Law enforcement has a tough job these days. We value the protection they provide to us and are grateful for their service. But it is rare when we can say that we also admire their creativity. Marietta police have gone rogue and creative in catching distracted drivers as they carried on with their texts, tweets and emails. Perhaps some readers actually saw this activity recently as Marietta police stood on the streets looking like they were part of a construction crew, when in fact they were observing distracted drivers and catching them on the spot. As drivers drove through the “construction site” officers were observing first hand the illegal activity of the drivers, essentially catching them while they texted or otherwise read or wrote on their devices. They then would radio ahead to waiting police cars that pulled them over.
The challenge in general for law enforcement is that it is difficult for them to determine what people are doing on their devices and see inside their vehicles. The only thing that is permitted while driving is looking at a map or checking an address. This distinction is difficult, if not impossible, for police to know which is an added challenge. Many drivers were cited or pulled over and seemed surprised by the parameters of the law — when you are on the road and use your device it doesn’t matter that you are stopped at a light. When you are on a roadway and you are looking at your phone, this is not only dangerous, it is illegal. And while your vehicle is running and you are on the road, reading or writing on your device is not permitted under Georgia law.
We thought this would be a good time to go over Georgia law on distracted driving activities because drivers who engage in this practice can cause catastrophic injury or death and the problem is getting worse and worse. Not only do drivers put themselves in danger when they engage in distractions, they put everyone else on the road in jeopardy as well. It is not a rare occurrence to see drivers typing while driving, but also typing while stopped at a signal or in traffic. This is illegal in Georgia and tickets for this not only can add points to your license, they are costly at $150 a ticket. Using a wireless device while driving a vehicle makes it impossible for the driver to focus on all the things that are happening on the road and in his or her vehicle. Driving distracted can result in lane swerving, rear-end collisions, head-on collisions, speed variations and other extremely dangerous movements that can and do result in injury or death.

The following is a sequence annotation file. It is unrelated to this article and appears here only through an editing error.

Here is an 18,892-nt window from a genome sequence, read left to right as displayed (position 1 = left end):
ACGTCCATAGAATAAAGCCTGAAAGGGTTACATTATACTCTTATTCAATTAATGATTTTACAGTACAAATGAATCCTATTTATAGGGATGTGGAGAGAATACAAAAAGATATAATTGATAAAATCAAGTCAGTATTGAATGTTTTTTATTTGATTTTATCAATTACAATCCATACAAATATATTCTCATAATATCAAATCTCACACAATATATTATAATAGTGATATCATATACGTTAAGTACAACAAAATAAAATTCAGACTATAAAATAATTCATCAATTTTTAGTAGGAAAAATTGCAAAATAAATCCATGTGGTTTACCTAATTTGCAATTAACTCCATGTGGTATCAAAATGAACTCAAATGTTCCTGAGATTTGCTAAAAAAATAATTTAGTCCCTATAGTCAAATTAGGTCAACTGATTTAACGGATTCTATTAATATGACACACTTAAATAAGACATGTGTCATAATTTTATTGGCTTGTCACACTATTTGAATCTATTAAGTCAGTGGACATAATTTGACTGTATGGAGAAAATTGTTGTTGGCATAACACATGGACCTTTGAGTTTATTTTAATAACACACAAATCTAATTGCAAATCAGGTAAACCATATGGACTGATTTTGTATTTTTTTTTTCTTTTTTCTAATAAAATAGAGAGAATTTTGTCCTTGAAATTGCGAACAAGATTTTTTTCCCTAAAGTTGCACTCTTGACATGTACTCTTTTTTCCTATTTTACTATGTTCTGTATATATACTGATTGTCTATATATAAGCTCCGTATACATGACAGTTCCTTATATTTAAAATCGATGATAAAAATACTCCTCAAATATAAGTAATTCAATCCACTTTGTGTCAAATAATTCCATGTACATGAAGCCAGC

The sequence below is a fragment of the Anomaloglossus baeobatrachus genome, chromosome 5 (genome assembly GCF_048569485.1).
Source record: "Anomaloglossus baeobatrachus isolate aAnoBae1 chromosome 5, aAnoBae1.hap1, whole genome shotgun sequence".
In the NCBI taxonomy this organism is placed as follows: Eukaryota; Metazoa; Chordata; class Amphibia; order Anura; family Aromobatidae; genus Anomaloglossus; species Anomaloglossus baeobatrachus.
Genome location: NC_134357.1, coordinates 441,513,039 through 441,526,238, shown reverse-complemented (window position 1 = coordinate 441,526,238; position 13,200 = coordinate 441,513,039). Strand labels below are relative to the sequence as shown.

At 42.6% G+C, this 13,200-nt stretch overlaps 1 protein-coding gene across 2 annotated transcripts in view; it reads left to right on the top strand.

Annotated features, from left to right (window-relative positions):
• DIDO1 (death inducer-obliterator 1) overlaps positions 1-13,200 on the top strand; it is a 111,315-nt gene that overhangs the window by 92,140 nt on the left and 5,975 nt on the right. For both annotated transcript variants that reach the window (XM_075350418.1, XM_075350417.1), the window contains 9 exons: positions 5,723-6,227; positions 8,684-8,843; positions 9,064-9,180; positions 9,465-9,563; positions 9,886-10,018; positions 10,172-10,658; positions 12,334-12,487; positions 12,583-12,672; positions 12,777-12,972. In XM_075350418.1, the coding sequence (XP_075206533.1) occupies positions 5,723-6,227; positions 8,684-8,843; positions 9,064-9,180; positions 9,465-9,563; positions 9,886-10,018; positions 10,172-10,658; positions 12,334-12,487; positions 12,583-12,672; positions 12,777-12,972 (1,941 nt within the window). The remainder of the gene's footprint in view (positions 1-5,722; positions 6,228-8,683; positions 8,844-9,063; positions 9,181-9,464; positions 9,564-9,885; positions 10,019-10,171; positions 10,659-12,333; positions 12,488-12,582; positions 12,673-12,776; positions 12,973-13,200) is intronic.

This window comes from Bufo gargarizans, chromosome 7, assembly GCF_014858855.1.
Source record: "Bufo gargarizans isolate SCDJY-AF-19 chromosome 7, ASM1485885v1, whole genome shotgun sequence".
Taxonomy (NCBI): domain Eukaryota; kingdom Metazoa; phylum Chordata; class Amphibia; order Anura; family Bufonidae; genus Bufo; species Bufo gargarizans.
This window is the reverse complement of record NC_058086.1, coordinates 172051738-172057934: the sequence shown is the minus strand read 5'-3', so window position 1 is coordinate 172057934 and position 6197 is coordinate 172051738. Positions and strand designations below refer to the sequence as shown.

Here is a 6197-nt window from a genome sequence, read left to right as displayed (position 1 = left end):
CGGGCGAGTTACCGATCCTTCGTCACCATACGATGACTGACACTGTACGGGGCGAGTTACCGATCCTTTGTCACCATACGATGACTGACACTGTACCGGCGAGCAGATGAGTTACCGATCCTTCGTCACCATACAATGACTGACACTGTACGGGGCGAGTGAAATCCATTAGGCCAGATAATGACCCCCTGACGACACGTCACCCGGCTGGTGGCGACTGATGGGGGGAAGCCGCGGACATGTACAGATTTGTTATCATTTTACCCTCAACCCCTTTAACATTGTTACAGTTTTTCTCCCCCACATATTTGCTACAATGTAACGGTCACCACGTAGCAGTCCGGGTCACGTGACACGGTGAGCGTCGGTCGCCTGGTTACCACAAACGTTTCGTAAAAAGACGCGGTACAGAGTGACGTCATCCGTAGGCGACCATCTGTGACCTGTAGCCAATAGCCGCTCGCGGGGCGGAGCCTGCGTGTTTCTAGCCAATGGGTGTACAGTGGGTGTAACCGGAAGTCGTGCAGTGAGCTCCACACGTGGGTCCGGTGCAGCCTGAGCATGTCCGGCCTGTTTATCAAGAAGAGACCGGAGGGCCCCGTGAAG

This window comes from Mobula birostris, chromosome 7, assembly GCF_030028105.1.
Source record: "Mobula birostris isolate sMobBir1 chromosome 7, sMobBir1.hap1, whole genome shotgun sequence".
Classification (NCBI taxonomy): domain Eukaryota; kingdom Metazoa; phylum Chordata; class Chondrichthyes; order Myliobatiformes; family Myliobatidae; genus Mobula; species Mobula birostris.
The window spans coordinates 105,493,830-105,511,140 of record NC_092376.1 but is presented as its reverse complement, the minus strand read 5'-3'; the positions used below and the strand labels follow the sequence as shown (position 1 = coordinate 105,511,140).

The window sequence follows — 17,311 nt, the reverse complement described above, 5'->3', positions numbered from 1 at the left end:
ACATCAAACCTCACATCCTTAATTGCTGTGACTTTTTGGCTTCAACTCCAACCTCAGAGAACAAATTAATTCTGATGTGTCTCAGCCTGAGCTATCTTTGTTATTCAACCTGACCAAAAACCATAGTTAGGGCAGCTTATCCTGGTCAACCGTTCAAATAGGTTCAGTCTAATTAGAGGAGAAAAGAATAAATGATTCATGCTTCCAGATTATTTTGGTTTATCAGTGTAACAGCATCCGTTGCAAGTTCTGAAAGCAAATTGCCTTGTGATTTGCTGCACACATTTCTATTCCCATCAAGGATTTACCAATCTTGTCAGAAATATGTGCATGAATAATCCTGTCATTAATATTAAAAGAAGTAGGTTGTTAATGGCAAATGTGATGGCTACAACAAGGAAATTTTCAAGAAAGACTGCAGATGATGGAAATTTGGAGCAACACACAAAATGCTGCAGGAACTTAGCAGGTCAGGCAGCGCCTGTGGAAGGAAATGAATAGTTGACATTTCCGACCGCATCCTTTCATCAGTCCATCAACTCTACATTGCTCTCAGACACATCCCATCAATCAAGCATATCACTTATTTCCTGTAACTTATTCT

There are various types of distraction while driving, but the general categories include activities that take the driver’s eyes away from the road in front of them; removing hands from the wheel of the vehicle which is obviously necessary for proper steering, and; taking one’s mental focus away from driving. The Centers for Disease Control (CDC) warns that texting or writing while driving is particularly dangerous because all three of these factors come into play when someone is trying to type and drive. Other activities that can be distracting such as talking on the phone or eating do not involve all three of these factors.
Distracted drivers cause injury and death every day on our roads and highways. These can be devastating to victims who need legal representation to hold these drivers accountable for their actions. If you have been injured by a distracted driver please contact Scholle Law for a free consultation. We represent injured victims and we do so with tenacity and skill, as well as the highest ethical standards.